New York State Sen. Joseph Griffo, R-I-C-Rome, today reiterated calls for common-sense energy policies, following the release of the Climate Action Council’s (CAC) Final “Scoping Plan.” This flawed energy agenda could have devastating consequences for energy consumers, the electric grid and the entire state economy.
A draft version of the CAC’s Scoping Plan contained efforts to eliminate reliable, affordable sources of energy. Natural gas hookups and services, as well as those from propane and heating oil, are vital for New Yorkers — especially in rural communities and during harsh winters — and cutting off these dependable sources of energy would be costly to residents and businesses and ineffective on a global scale.
The CAC’s blueprint included:
- No new gas service to existing buildings, beginning in 2030;
- No natural gas within newly constructed buildings, beginning in 2025;
- No new natural gas appliances for home heating, cooking, water heating, clothes drying beginning in 2035;
- No gasoline-automobile sales by 2035; and
- Installing onsite solar or joining a community renewables program by 2040.
New Yorkers initially had until June 10, 2022, to submit formal public comments on the proposed energy plan. Thousands of comments by hardworking residents and business owners were submitted in opposition to these disastrous policies and as result the submission deadline was extended to July 1, 2022.
In March, the Senate Republican Conference addressed the Energy Affordability Crisis and the urgent need for New Yorkers’ voices to be heard on Albany’s plans to increase energy costs in Albany. More than 18,000 public comments were submitted.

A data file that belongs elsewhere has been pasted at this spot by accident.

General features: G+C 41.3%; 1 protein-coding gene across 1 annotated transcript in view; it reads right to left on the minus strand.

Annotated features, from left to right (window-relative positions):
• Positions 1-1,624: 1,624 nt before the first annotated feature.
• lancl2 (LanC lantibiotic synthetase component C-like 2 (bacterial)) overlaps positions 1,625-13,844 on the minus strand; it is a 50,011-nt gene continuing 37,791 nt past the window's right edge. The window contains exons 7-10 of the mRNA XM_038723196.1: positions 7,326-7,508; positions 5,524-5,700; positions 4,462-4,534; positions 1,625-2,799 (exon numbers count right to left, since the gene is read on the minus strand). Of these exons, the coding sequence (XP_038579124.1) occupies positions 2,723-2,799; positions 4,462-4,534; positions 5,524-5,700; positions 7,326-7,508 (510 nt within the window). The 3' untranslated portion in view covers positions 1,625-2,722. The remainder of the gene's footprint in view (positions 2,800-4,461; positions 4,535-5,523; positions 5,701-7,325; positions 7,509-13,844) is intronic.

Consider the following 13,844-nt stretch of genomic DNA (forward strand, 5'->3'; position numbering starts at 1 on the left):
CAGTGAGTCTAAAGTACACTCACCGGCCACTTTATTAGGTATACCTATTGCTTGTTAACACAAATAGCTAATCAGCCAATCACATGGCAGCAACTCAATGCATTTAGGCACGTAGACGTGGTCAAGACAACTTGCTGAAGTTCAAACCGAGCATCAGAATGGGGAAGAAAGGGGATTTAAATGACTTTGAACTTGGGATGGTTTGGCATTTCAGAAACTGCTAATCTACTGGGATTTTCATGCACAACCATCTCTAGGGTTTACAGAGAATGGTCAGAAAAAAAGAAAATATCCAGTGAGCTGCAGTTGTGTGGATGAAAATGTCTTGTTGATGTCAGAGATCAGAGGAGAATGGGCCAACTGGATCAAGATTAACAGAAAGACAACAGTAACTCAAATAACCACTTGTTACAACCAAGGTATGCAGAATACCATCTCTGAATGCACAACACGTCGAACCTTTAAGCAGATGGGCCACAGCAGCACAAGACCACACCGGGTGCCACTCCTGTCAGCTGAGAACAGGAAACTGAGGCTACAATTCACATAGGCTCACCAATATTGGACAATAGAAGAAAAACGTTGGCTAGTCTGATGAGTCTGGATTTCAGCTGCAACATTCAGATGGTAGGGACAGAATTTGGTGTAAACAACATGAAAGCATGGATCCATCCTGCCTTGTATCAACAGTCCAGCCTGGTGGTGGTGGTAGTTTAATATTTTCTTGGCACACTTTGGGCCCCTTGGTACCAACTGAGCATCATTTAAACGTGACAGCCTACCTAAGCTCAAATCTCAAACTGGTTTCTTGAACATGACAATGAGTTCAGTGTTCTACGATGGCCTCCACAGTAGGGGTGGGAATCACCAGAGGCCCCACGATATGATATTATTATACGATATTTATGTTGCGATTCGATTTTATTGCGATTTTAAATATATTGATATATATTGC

“The Climate Action Council’s Final Scoping Plan once again shows a negative consequence of elected officials relinquishing their power by establishing nonelected boards of individuals to make major policy decisions that will affect more than 19 million New Yorkers,” Sen. Griffo said.
“This unsettling and concerning approach and plan will result in onerous burdens placed on people that will be difficult to overcome. While I appreciate and understand the need to embrace clean energy, as the former chair of the Senate’s Energy Committee, I advocated the importance of New York possessing a diversified energy portfolio. As I have said in the past, we must not put all of our eggs in one basket. We also must remain mindful of the mistakes made by other states that have moved to become too reliant on certain green energy sources and have undertaken such actions in an unrealistic and unreasonable time period and manner. Taking unilateral action — as opposed to universal action — doesn’t address or resolve energy concerns in any significant or sustainable way. Common-sense solutions and a cost-effective and pragmatic approach are needed.”
*Column submitted by the office of Joseph Griffo.